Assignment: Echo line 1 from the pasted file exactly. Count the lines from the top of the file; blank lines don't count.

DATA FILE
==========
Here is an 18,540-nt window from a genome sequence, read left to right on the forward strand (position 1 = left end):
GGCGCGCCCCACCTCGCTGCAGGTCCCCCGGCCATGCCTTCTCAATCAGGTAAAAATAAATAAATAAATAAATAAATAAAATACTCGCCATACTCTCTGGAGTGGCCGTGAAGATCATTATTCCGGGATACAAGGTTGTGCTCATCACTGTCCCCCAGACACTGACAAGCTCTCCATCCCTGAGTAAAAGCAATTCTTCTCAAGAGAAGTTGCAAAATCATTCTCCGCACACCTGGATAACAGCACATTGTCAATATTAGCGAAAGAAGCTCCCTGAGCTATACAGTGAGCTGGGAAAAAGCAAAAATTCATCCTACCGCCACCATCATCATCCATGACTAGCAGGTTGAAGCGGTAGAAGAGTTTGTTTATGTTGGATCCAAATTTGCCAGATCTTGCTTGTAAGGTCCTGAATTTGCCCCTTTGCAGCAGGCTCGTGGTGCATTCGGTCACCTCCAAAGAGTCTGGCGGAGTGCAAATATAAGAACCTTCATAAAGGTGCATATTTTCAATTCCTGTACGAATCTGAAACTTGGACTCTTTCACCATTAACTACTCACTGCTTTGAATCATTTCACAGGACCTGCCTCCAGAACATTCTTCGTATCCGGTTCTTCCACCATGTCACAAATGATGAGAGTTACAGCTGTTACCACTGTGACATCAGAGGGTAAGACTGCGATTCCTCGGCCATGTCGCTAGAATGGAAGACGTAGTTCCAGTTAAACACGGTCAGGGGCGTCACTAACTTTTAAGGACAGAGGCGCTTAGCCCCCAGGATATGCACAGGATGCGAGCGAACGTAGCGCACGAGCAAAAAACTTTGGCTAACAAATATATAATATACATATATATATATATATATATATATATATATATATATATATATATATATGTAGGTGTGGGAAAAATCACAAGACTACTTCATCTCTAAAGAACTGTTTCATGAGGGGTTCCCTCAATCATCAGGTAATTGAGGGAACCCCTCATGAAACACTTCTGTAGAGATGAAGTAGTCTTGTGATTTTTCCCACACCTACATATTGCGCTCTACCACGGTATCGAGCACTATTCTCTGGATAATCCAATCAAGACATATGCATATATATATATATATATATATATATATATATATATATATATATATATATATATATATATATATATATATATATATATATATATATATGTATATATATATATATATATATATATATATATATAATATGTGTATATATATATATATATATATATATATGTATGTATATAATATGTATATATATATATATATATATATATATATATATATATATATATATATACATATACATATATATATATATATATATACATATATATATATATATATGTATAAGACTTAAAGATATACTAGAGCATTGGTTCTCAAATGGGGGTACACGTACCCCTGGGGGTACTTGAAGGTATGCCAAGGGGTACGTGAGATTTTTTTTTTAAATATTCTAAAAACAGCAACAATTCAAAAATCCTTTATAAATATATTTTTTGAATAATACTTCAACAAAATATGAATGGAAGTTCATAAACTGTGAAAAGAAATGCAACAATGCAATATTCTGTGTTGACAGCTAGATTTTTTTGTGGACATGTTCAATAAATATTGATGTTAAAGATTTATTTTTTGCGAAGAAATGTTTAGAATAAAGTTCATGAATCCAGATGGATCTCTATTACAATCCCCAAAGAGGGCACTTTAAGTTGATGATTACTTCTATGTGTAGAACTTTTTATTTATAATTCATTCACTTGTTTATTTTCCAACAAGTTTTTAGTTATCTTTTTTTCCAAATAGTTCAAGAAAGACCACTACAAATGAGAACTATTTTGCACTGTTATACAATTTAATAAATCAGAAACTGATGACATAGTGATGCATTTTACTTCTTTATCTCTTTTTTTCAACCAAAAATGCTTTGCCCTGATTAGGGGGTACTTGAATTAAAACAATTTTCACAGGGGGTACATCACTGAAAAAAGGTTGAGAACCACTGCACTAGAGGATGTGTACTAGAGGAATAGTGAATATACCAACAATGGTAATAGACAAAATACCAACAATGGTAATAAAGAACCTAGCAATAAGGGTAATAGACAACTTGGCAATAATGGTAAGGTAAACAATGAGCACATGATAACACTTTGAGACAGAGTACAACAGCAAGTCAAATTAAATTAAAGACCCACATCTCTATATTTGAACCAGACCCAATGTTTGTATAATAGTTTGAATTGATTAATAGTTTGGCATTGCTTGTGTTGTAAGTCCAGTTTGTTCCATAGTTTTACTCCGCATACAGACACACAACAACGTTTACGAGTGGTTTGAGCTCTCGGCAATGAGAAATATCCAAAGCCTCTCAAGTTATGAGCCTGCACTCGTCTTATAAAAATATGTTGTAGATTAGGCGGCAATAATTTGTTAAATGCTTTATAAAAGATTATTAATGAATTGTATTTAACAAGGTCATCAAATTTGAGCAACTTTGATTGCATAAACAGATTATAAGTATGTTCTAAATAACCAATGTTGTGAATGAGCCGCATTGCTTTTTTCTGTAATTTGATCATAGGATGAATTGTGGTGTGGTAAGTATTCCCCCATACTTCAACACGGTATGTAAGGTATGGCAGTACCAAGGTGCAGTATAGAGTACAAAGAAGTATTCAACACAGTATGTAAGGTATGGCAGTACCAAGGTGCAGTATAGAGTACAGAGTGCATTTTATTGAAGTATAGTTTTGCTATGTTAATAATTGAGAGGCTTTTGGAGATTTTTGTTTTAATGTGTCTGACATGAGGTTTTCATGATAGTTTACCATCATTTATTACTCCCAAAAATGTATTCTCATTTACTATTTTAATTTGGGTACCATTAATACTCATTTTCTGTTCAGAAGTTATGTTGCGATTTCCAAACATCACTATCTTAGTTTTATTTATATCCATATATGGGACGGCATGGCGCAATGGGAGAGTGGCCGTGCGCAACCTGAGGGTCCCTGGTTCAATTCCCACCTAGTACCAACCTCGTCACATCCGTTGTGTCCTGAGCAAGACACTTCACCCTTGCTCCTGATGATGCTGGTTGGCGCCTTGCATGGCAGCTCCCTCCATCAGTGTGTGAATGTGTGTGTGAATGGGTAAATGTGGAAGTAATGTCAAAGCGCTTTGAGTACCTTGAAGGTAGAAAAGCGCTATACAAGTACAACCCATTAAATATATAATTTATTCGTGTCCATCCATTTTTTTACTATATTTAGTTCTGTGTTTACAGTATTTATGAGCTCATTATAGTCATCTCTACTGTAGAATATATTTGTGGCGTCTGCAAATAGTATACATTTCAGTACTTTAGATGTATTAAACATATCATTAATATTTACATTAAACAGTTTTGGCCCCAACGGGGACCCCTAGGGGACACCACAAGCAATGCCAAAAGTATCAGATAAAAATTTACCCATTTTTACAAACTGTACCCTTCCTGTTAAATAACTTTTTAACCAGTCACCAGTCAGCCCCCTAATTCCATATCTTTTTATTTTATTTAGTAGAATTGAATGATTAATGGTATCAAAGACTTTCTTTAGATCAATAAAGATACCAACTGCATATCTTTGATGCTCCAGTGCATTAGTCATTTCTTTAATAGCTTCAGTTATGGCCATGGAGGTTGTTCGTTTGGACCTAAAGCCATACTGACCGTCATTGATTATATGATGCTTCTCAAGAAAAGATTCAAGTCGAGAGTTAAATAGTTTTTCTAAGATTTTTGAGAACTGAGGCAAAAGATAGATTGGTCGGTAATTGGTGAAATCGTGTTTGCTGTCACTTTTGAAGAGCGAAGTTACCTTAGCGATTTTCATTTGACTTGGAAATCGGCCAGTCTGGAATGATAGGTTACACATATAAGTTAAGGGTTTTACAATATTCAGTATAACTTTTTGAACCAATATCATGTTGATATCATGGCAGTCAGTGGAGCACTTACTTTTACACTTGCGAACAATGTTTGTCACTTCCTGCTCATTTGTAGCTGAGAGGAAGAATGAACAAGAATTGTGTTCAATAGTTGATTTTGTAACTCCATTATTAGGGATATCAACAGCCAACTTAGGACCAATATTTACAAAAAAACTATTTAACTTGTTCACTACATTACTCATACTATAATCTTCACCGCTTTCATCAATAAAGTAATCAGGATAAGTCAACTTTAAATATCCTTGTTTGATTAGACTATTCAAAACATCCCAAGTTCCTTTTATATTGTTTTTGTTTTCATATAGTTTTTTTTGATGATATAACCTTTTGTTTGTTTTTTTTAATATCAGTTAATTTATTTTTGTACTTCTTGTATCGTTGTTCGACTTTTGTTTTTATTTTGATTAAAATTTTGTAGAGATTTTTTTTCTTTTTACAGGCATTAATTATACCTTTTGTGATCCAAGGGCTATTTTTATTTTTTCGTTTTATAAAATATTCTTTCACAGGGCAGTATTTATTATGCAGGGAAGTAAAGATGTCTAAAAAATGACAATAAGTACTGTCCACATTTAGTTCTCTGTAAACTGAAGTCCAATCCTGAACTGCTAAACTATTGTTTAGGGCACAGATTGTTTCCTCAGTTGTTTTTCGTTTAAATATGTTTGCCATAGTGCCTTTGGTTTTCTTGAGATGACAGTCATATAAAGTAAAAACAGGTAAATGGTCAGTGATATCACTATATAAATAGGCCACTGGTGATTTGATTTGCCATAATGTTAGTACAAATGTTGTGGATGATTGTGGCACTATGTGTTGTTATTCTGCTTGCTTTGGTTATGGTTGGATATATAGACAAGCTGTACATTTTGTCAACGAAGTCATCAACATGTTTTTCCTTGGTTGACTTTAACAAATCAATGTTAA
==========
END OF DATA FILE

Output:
Here is an 18,540-nt window from a genome sequence, read left to right on the forward strand (position 1 = left end):